Problem statement, research questions, and hypotheses
The proposed study explores views of female offenders and parole/probation officers on their interactions. The hypotheses of this research are the following:
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- Negative attitudes of parole/probation officers and their use of punitive styles contribute to the development of anxiety and depression in female offenders.
- The development of proper relationships between parole/probation officers and women offenders helps the latter avoid reoffending.
- Parole/probation officers’ negative attitudes can result from their bias, workload, and insufficient training.
To address the first hypothesis, it is necessary to elicit female offenders’ views on the effects of their interaction with parole/probation officers focusing on negative experiences. The second hypothesis can be addressed by exploring women offenders’ positive experiences associated with their interactions with parole/probation officers. It is essential to ask females about cases when parole/probation officers’ recommendations, attitudes, and so on, helped them avoid engaging in illegal activities. The third hypothesis can be addressed through the discussion of the work experiences of parole/probation officers. These professionals can share their views on female offenders and reasons for their reentering, the officers’ workload, some organizational values, and their opinions regarding training (whether they need it or not). Two significant stakeholders are female offenders and parole/probation officers, as the interaction between these groups is the focus of the proposed study.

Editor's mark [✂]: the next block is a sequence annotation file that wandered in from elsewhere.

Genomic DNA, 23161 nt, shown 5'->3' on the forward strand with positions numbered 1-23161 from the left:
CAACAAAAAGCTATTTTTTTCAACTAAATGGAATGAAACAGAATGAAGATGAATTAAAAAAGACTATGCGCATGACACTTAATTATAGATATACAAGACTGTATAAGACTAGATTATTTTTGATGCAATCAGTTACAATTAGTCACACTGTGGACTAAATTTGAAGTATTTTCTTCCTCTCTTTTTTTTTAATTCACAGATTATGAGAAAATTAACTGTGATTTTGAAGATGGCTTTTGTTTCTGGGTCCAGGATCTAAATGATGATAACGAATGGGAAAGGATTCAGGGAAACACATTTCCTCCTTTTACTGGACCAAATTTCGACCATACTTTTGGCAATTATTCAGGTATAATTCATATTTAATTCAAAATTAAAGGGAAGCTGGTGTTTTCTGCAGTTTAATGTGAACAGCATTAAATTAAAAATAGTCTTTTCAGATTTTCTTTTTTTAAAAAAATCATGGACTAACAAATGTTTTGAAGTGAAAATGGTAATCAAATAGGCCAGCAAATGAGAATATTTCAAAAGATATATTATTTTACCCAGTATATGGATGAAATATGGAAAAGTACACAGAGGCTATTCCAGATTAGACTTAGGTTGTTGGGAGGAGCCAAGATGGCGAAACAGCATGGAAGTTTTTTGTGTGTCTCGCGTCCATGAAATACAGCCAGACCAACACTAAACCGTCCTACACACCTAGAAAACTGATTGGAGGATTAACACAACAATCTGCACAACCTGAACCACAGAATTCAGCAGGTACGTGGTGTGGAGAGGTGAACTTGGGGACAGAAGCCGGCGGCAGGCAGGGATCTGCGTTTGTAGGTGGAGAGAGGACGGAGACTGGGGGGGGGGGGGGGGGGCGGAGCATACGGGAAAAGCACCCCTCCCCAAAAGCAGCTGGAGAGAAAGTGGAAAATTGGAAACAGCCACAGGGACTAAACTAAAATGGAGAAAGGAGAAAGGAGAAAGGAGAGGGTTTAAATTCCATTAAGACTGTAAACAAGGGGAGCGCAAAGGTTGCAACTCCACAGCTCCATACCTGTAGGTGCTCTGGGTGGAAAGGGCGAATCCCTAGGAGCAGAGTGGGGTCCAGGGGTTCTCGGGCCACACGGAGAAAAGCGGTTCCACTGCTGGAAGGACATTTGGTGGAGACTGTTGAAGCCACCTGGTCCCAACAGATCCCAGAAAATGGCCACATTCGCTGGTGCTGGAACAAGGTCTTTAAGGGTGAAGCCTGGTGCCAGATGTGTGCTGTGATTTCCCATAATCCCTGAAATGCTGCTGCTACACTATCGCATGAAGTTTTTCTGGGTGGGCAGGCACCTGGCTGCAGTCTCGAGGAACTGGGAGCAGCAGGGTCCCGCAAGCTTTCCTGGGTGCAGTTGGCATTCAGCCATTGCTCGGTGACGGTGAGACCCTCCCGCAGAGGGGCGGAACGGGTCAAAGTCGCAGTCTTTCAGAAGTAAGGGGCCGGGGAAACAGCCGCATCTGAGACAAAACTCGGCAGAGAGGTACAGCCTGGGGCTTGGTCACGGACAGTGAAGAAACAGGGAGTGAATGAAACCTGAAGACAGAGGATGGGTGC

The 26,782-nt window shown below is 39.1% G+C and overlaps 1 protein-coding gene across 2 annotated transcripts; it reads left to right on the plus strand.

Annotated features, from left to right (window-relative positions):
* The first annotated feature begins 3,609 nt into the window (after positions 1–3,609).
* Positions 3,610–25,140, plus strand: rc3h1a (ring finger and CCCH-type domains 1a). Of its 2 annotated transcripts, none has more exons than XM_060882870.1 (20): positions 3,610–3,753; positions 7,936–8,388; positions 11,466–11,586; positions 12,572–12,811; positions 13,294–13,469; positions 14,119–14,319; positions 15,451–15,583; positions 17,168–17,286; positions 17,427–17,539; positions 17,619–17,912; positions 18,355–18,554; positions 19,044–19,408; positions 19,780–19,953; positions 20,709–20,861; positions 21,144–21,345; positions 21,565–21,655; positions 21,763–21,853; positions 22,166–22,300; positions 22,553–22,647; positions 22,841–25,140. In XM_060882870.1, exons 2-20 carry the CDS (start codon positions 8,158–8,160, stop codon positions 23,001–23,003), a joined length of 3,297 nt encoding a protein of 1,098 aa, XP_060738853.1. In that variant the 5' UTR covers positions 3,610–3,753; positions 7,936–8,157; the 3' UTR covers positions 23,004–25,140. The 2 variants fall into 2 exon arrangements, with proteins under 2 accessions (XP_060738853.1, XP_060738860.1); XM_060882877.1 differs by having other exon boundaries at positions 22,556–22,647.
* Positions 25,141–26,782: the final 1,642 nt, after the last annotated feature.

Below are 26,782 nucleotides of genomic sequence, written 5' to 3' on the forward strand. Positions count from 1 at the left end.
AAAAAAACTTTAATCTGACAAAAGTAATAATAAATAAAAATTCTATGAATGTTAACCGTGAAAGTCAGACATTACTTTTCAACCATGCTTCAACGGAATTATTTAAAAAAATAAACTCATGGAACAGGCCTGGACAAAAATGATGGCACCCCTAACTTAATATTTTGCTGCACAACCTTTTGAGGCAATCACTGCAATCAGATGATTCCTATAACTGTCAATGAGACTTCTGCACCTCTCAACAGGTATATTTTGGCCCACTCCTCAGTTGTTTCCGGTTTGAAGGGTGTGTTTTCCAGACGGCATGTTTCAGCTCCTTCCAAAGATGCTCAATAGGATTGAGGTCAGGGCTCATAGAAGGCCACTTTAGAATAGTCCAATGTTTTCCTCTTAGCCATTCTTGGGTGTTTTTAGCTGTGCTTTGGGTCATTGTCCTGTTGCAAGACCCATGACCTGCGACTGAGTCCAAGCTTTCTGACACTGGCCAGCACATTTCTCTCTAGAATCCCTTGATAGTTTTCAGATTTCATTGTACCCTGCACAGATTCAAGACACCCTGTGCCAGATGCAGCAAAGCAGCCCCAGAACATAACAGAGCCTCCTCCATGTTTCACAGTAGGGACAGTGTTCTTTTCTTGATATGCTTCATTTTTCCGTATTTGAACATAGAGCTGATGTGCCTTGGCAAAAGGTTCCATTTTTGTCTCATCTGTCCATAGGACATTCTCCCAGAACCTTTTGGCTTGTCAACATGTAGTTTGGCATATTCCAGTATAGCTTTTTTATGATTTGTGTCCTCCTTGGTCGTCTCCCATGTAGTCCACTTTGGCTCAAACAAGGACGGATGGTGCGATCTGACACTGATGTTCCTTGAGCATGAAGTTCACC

An evidence-based approach to the criminal justice sphere has become a norm, and researchers try to use sound analysis methods to implement their research (Donaldson, 2009). Some think that quantitative data and the use of such methods as experiments, surveys, and observations can be regarded as the necessary background for an effective study. However, there are cases when qualitative data can be more valuable for decision-making (Lewis & McNaughton Nicholls, 2013). Maxfield (2015) also stresses that different cases, areas, and interventions often require other research methods. In this case, the focus is on people’s attitudes, which makes the qualitative design preferable. The hypotheses mentioned above are associated with people’s views on specific issues, so qualitative data will help the researcher address the hypotheses.
The data collection method that can help the researcher elicit people’s ideas are surveys, questionnaires, and interviews (Maxfield, 2015). At that, interviews enable the researcher to collect more data as compared to the methods mentioned above. The semi-structured interview is the method that helps create the necessary atmosphere for sharing ideas. The participants will be willing to answer questions that seem to be a part of a conversation rather than an element of interrogation. The researcher will have the necessary flexibility to encourage the participants to share and, at the same time, elicit the most recurrent themes.
The hypotheses mentioned above are associated with people’s views on their interactions, focusing on their feelings, physiological states, and behaviors. Therefore, the researcher will address these aspects during the interviews. There will be a set of prepared questions, but they can be changed, and new questions can be added depending on the participants’ answers. For instance, women offenders will be asked about their feelings after their parole/probation officers’ interactions. The participants may be unable to see the ties between their feelings and behavior and their interactions with parole/probation officers. The researcher may trace these ties when listening to the participants’ answers and asking for clarifications.
Donaldson, S. I. (2009). In search of the blueprint for an evidence-based global society In S. I. Donaldson, C. A. Christie, & M. M. Mark (Eds.), What counts as credible evidence in applied research and evaluation practice (pp. 2-19). Thousand Oaks, CA: Sage.
Lewis, J., & McNaughton Nicholls, C. (2013). Design issues. In J. Ritchie, J. Lewis, & C. McNaughton Nicholls, & R. Omston (Eds.), Qualitative research practice: A guide for social science students and researchers (pp. 47-77). Thousand Oaks, CA: SAGE.
Maxfield, M. G. (2015). Basics of research methods for criminal justice and criminology. Boston, MA: Cengage Learning.